My job is to work with the team to deliver the Games, whether it’s the Olympics, Pan Am Games, Youth Olympics, or any Games where the COC sends a team. We take care of registration, outfitting, travel, accommodation, and everything that pertains to creating an environment that supports the performance of athletes and coaches. We do this by working with high-performance directors or team leaders and managers from all of the National Sport Organizations that have athletes who are competing there. 

How do you find success in your role?

As an athlete when I went to London, I remember stepping into the Team Canada lounge in the village and feeling right at home. At the same time, I had no idea of the work being done to create that environment. Maybe it was being naïve, but I thought of course there will be Canada flags everywhere and someone is going to get me the snacks I like that aren’t in the cafeteria, things like peanut butter that some athletes crave. 

So, I learned that we really are the team behind the team that wants to make it feel seamless for the athletes. It’s almost like if we are noticed, it’s because we’ve done something wrong. 

At the recent preparation seminar for the mission team for Santiago 2023, you gave the opening speech to the team members and your message was that we need to do the best we can with the tools we have and we need to trust that all are doing the same. Does that come from your experience as an athlete? 

Hands down it does. How I approach leading my team and interacting with colleagues has certainly been influenced by this because I think there was a moment in my career where I questioned if we could perform in the world adopting this mentality. I realized it’s OK to be vulnerable. It’s OK to show up as you truly are, not know, and ask questions. 

At the COC, we set a very high bar. But this philosophy makes us even more powerful. We don’t shy away from looking at the dark places that we have in ourselves or in operations. Sometimes we need to stop and ask why we do it this way or whether it’s the best way. 

We need to remind ourselves that everybody’s out there doing the best they can with the tools that they have. As one of the best NOCs in the world, I think this allows us to perform at our best – when we’re not afraid to ask tough questions and when we’re not afraid to pivot if the situation requires it.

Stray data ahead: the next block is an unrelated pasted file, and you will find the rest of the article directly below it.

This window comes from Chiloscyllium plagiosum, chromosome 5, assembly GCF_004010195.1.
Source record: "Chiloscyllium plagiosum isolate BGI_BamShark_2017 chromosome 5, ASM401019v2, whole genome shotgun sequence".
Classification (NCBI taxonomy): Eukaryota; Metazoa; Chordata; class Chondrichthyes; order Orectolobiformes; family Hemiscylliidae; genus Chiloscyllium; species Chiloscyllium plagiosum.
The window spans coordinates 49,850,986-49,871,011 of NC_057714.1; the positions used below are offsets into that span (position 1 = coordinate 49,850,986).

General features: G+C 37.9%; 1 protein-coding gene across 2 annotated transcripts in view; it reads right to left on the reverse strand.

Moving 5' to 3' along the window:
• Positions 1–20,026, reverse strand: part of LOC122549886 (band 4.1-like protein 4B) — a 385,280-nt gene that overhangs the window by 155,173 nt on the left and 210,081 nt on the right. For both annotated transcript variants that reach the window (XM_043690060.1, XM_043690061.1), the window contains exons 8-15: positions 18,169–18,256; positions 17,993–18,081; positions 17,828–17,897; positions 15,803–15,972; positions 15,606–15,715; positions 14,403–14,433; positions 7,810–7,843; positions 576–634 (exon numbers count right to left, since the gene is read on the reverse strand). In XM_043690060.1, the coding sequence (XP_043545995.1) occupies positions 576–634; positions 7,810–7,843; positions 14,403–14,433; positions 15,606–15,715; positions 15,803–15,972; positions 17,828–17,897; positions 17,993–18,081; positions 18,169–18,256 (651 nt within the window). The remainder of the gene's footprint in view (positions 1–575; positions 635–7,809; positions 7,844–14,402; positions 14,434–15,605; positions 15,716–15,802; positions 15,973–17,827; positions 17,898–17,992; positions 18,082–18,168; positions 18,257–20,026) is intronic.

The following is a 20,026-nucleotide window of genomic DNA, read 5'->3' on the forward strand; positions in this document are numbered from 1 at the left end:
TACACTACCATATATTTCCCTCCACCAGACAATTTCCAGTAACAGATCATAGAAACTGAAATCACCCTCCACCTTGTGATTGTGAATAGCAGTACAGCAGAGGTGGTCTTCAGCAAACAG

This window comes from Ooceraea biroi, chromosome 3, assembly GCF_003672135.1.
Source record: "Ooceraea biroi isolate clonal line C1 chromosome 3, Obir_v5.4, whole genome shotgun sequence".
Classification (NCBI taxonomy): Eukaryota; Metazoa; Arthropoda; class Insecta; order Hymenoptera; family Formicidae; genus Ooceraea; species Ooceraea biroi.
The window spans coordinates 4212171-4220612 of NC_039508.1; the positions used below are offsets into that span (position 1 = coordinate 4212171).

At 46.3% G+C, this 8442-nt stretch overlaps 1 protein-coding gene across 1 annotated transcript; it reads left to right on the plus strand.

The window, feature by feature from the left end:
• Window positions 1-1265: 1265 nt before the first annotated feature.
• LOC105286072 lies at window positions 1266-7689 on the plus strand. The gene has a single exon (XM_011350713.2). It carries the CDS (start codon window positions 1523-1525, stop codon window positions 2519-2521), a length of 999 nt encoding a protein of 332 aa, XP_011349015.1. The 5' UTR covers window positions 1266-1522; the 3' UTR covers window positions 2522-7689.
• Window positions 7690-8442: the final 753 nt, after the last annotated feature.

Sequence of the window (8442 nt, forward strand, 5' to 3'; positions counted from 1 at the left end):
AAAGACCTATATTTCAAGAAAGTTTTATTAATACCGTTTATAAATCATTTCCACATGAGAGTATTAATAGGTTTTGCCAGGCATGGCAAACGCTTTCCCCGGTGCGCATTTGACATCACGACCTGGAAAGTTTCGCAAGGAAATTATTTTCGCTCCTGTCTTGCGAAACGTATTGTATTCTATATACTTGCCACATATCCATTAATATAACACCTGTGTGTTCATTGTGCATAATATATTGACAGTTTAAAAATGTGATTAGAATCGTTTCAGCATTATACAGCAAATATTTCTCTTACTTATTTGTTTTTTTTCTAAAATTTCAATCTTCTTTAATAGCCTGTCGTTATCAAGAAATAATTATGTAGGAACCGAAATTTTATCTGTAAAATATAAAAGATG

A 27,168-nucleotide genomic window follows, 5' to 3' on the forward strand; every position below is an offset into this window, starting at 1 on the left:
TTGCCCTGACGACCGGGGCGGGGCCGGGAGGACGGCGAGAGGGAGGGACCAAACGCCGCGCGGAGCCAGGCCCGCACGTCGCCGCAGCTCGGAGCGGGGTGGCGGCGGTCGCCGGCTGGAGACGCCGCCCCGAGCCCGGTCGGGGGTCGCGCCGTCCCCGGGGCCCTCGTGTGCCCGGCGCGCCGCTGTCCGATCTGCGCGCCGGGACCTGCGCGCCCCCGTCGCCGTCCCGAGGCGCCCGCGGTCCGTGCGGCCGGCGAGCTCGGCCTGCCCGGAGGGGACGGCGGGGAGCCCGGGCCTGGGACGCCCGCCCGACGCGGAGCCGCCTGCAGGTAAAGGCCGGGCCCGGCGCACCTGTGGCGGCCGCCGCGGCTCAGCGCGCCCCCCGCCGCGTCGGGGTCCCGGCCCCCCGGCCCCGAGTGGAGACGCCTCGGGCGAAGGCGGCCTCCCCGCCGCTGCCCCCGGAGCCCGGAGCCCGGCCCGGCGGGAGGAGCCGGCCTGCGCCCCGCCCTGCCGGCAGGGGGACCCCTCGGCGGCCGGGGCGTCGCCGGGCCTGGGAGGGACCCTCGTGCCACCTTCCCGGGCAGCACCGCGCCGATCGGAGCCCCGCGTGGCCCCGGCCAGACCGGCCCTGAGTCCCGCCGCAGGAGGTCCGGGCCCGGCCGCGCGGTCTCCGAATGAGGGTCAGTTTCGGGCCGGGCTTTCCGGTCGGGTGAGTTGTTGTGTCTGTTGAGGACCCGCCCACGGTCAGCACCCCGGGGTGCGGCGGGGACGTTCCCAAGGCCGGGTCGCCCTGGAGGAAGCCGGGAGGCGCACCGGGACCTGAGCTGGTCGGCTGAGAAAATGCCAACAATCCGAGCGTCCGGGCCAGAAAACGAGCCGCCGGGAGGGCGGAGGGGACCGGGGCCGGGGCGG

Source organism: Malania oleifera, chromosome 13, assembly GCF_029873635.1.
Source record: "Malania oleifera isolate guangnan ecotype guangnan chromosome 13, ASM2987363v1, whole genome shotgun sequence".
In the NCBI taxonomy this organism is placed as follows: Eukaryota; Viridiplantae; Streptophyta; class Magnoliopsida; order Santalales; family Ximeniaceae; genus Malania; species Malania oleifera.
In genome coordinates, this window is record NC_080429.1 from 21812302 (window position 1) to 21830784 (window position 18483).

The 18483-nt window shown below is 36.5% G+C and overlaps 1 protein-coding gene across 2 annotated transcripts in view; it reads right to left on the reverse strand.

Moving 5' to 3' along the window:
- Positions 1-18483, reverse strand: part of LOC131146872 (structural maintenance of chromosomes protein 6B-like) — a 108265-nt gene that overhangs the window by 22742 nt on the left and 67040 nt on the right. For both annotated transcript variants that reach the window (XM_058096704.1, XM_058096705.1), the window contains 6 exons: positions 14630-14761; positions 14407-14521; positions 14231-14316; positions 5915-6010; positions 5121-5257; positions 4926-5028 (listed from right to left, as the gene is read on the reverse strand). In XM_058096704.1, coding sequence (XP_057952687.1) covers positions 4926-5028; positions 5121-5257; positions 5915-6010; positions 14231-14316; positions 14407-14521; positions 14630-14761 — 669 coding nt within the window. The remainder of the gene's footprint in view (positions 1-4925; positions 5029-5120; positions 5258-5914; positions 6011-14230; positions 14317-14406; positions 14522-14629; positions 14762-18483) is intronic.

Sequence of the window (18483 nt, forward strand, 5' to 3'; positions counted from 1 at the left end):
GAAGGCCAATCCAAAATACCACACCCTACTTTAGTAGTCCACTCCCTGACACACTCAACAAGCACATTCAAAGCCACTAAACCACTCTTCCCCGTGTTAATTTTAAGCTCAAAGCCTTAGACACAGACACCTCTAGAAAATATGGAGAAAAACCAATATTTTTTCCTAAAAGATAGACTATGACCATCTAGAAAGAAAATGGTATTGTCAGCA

After having coaches tell you that you couldn’t make the Olympics because of your size, how do you approach difficult conversations at Games with athletes for instance, after a performance didn’t go as planned?

Words matter. It’s a fine line between offering support and assuming something about someone and what they might believe about their performance. I always tread very lightly because I want them to feel like we support them as human beings. First and foremost, our job is to be there to ask what we can do for them in that moment and make them feel supported. 

What does it mean to the sports community that there are many retired athletes now working at the COC?

I hope that athletes feel like they have a voice from within and that we can paint the picture of what the athlete’s reality is. For our non-athlete co-workers, I think it projects that we are going to work hard, that we are going to be resilient, and we expect a lot from ourselves to honor the next generation of athletes.  

What have you learned since joining the COC? 

Having been at the COC since 2015, it’s been impressive to witness the culture shift and to have been part of that change. I have watched our leadership step up and lead with integrity and authenticity. That’s been a cool experience because sometimes you hear about toxic culture, and you don’t really know how you transform it. But I think we’re at a place where the culture at the COC is as healthy as it’s ever been. That’s something that I take away as a great learning as well for having lived through it and I’ve seen where we started from and where we are now.